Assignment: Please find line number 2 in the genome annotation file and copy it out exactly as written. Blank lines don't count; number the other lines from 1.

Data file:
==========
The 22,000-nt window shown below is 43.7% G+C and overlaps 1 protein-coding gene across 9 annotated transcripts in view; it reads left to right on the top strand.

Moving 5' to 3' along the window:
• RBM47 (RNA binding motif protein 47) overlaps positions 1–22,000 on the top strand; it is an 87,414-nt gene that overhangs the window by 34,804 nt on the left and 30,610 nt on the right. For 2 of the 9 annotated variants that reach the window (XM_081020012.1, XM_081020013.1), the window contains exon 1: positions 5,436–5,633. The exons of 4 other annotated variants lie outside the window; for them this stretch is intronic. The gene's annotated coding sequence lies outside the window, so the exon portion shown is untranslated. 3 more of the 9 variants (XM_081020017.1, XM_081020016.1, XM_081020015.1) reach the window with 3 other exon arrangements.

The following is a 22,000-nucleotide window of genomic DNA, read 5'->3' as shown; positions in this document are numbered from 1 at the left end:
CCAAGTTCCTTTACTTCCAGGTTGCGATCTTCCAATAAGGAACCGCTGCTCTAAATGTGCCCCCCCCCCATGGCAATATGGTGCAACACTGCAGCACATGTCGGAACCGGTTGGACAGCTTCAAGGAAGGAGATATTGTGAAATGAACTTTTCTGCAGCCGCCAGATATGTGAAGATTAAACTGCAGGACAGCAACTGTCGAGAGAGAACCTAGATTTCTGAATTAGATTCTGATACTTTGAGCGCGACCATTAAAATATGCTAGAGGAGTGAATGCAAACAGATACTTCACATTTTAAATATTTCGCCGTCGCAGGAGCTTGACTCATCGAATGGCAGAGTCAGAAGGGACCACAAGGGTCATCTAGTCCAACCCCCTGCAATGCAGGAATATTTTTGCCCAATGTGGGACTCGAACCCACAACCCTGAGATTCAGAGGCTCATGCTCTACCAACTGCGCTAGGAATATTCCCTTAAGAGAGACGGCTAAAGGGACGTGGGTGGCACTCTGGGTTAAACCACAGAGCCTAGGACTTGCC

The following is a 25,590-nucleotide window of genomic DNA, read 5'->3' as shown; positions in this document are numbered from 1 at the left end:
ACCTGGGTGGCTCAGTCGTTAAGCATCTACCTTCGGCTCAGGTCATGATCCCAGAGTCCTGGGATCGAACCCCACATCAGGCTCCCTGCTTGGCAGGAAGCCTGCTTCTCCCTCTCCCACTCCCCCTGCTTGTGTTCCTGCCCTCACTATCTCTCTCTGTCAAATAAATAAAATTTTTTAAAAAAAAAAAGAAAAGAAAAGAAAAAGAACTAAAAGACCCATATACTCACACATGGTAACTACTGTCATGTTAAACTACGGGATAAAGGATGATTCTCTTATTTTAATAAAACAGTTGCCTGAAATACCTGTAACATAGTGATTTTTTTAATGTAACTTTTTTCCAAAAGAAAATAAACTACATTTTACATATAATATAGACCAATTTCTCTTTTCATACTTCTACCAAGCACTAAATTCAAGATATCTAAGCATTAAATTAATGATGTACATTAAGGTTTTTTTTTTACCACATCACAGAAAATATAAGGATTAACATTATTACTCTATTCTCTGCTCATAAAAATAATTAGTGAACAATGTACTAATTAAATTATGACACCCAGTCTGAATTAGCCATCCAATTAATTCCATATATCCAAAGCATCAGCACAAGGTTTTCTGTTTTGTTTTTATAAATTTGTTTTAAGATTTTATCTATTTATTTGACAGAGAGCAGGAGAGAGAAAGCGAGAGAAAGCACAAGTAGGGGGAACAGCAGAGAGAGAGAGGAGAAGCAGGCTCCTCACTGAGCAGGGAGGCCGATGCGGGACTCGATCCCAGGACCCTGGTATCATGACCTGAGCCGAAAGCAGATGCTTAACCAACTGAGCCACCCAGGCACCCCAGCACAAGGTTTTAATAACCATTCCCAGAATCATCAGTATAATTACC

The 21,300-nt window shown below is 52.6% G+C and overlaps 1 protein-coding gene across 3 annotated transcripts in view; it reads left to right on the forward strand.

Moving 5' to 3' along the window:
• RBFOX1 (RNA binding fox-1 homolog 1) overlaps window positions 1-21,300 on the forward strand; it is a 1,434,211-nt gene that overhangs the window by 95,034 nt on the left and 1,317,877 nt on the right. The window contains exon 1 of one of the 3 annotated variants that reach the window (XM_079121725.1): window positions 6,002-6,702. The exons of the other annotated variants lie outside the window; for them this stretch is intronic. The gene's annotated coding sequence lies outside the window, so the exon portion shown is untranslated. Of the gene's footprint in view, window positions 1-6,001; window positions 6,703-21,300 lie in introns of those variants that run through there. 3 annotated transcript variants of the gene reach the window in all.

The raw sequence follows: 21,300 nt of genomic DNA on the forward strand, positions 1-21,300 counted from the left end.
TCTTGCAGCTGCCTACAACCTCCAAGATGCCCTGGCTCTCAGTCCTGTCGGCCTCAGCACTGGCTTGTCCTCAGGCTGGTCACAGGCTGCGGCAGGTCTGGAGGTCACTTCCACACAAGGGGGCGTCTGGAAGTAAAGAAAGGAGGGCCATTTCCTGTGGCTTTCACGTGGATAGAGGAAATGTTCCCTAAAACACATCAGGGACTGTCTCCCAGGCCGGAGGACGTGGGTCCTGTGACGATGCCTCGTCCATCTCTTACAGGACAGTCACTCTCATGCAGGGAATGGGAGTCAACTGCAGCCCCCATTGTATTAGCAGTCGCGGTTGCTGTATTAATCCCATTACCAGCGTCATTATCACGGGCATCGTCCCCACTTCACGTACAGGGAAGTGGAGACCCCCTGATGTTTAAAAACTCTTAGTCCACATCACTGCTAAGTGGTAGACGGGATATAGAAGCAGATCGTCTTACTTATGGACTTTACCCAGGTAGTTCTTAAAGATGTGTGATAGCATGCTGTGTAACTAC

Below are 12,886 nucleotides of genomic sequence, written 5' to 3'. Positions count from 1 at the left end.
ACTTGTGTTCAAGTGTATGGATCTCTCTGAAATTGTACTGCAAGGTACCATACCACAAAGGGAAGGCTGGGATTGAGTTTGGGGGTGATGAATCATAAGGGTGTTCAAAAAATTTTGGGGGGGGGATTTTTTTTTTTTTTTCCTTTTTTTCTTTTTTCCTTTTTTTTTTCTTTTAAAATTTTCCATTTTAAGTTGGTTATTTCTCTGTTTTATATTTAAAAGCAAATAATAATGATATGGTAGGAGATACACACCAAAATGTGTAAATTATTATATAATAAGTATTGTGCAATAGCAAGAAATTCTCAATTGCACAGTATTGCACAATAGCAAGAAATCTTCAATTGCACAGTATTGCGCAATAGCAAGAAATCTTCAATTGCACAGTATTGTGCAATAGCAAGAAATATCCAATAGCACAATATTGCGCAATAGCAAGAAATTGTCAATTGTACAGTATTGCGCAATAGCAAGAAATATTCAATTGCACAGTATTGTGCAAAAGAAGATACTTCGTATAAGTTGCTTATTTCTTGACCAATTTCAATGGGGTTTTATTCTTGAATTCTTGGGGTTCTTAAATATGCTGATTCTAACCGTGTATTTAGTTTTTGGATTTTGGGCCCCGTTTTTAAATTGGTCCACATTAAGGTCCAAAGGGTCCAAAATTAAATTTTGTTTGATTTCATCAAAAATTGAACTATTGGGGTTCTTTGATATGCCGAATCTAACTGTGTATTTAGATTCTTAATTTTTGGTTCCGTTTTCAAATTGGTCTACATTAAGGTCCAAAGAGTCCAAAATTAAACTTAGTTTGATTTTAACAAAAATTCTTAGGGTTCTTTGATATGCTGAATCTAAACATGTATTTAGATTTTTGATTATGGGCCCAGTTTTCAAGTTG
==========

Moving 5' to 3' along the window: